Core consumer prices rose at a slow pace in the US last month amid softening economic activity both at home and abroad. The increase was restricted mainly by a decline in clothing and apparel prices, consequent to a shift in the methodology used for calculation. Meanwhile, the headline consumer price index increased at the fastest pace in more than a year.
Data published by the Labor Department Wednesday showed that core consumer prices, excluding volatile items, edged up 0.1% sequentially in March, matching the preceding month’s growth rate. Containing inflation, apparel prices dropped 1.9% month-on-month. It was the fastest decline in several decades.
Latest data showed that core consumer prices, excluding volatile items, edged up 0.1% sequentially in March, matching the February rate
The main consumer price index advanced 0.4% sequentially – the quickest increase since January 2018 – primarily due to a sharp increase in fuel prices and higher food and accommodation costs. Economists were looking for a slower rise. The rate of increase in February was 0.2%. Registering a 3.5% growth, energy prices accounted for nearly two-thirds of the headline inflation in March. The other contributors were food and housing rent.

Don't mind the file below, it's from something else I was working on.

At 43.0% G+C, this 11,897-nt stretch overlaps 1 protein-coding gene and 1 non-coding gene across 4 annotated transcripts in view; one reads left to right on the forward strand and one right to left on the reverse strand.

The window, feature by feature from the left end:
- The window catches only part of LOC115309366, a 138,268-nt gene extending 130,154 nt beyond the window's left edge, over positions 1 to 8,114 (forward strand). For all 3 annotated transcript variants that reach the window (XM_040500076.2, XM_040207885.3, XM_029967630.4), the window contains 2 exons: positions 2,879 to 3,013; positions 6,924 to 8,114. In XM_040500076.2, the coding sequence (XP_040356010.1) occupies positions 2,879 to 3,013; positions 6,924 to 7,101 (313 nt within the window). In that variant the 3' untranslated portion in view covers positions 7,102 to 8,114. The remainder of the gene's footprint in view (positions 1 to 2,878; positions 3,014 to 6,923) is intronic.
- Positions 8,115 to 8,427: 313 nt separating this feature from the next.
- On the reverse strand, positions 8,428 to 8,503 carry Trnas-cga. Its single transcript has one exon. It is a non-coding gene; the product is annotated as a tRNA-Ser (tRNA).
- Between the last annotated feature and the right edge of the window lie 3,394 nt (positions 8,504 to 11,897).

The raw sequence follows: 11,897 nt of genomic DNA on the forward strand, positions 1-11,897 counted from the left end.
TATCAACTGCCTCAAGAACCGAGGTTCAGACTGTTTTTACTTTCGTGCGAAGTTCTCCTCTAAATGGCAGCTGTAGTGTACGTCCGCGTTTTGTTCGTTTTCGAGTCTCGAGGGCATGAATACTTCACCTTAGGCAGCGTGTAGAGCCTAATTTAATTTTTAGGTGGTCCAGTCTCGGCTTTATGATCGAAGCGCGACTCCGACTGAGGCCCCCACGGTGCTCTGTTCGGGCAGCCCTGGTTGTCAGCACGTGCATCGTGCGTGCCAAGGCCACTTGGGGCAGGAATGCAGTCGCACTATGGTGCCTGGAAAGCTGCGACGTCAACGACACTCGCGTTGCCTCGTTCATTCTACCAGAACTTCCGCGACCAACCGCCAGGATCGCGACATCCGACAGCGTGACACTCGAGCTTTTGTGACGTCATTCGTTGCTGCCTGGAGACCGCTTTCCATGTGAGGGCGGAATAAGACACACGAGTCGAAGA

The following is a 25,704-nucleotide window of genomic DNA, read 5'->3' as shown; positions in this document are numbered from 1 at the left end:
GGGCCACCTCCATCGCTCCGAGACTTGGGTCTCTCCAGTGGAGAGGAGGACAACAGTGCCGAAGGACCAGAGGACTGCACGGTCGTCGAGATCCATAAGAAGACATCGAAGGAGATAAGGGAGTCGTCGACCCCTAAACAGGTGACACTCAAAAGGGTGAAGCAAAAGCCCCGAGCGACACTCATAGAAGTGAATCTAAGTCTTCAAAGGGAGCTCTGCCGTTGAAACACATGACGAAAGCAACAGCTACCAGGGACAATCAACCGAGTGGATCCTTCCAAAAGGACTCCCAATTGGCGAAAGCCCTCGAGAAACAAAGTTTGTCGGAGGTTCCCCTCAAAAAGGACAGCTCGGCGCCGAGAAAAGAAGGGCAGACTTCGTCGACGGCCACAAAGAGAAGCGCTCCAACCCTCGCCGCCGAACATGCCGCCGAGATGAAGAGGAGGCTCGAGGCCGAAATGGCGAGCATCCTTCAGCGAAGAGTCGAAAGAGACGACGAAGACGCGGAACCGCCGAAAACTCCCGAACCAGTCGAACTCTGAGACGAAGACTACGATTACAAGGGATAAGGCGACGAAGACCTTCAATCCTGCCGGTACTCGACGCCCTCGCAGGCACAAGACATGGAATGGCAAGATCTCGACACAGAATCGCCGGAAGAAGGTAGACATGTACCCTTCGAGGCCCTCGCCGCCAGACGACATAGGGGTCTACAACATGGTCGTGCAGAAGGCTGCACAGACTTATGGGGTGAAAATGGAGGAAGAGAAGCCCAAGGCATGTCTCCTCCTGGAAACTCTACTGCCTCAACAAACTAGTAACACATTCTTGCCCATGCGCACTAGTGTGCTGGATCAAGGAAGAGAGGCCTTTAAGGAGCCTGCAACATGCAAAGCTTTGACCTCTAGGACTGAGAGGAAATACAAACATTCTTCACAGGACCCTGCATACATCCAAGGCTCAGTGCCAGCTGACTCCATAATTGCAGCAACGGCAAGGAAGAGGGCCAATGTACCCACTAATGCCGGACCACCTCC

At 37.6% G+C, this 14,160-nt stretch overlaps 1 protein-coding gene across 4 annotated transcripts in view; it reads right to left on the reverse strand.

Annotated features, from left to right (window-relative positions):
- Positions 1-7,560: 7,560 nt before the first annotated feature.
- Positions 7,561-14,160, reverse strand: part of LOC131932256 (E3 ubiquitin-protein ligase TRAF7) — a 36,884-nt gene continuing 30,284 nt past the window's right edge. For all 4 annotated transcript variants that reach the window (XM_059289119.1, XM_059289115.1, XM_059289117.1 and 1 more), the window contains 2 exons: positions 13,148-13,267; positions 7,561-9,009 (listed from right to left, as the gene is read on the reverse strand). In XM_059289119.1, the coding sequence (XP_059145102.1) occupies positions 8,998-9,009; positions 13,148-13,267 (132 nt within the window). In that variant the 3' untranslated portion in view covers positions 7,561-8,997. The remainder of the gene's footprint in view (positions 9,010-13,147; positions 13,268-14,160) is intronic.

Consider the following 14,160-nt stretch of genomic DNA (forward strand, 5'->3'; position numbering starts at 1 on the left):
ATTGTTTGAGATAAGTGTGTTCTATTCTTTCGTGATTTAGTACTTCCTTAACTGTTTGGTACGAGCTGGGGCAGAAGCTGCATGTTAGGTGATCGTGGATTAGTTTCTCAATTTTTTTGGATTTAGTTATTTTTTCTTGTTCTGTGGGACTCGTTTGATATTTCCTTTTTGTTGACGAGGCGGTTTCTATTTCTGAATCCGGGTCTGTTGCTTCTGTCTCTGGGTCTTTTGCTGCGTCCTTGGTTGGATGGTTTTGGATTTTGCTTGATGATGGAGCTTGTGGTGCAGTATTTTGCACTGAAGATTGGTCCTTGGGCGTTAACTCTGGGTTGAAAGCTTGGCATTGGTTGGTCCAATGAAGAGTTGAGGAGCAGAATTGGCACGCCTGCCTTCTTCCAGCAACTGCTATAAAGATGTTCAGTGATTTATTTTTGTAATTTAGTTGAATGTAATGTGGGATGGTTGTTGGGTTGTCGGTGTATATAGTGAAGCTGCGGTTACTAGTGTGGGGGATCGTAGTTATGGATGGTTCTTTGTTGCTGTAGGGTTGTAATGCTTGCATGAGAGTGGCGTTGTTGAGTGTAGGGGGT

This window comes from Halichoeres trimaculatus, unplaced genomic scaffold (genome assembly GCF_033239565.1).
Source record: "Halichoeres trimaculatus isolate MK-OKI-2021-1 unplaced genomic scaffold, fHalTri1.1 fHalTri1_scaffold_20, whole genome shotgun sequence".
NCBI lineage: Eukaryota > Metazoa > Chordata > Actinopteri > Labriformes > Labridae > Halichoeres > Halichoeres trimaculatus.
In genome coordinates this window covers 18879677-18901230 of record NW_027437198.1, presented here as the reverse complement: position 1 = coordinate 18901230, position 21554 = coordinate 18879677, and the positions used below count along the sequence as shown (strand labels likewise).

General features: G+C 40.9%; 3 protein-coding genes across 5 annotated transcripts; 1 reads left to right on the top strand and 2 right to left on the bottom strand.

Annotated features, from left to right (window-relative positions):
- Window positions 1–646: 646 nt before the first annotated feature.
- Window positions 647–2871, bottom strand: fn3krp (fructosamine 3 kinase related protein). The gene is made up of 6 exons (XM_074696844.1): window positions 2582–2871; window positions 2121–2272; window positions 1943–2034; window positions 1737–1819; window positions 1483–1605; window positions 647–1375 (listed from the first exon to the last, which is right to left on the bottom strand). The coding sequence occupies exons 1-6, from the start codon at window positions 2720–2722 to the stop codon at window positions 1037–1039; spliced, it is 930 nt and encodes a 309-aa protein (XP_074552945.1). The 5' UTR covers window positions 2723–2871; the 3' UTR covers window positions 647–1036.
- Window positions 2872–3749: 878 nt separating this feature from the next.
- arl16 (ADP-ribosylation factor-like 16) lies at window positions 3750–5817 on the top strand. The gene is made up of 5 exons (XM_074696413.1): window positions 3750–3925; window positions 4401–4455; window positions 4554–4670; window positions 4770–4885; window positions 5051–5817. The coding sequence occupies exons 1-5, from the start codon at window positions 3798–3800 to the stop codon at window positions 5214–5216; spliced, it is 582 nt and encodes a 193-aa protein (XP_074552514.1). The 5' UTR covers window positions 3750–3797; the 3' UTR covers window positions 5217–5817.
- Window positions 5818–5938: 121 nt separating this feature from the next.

On a year-over-year basis, meanwhile, core consumer prices rose 2%, which is the smallest increase in a year. That followed a 2.1% rise in February. The headline inflation, on an annual basis, was 1.9%, compared to 1.5% in February.
The softening of core inflation and moderation in economic growth complement the dovish stance adopted by the Federal Reserve after raising the key interest rate four times last year. It is widely expected that the central bank would keep the policy rate unchanged this year.
Some economists believe that the Federal Reserve might even go for a reduction in the main interest rate next year if inflation remains contained in the coming months. It would be in line with the government’s latest stance on monetary policy. The fact that inflation remains tame despite the low unemployment rate and relatively strong wage growth adds to the case for a rate cut in the future.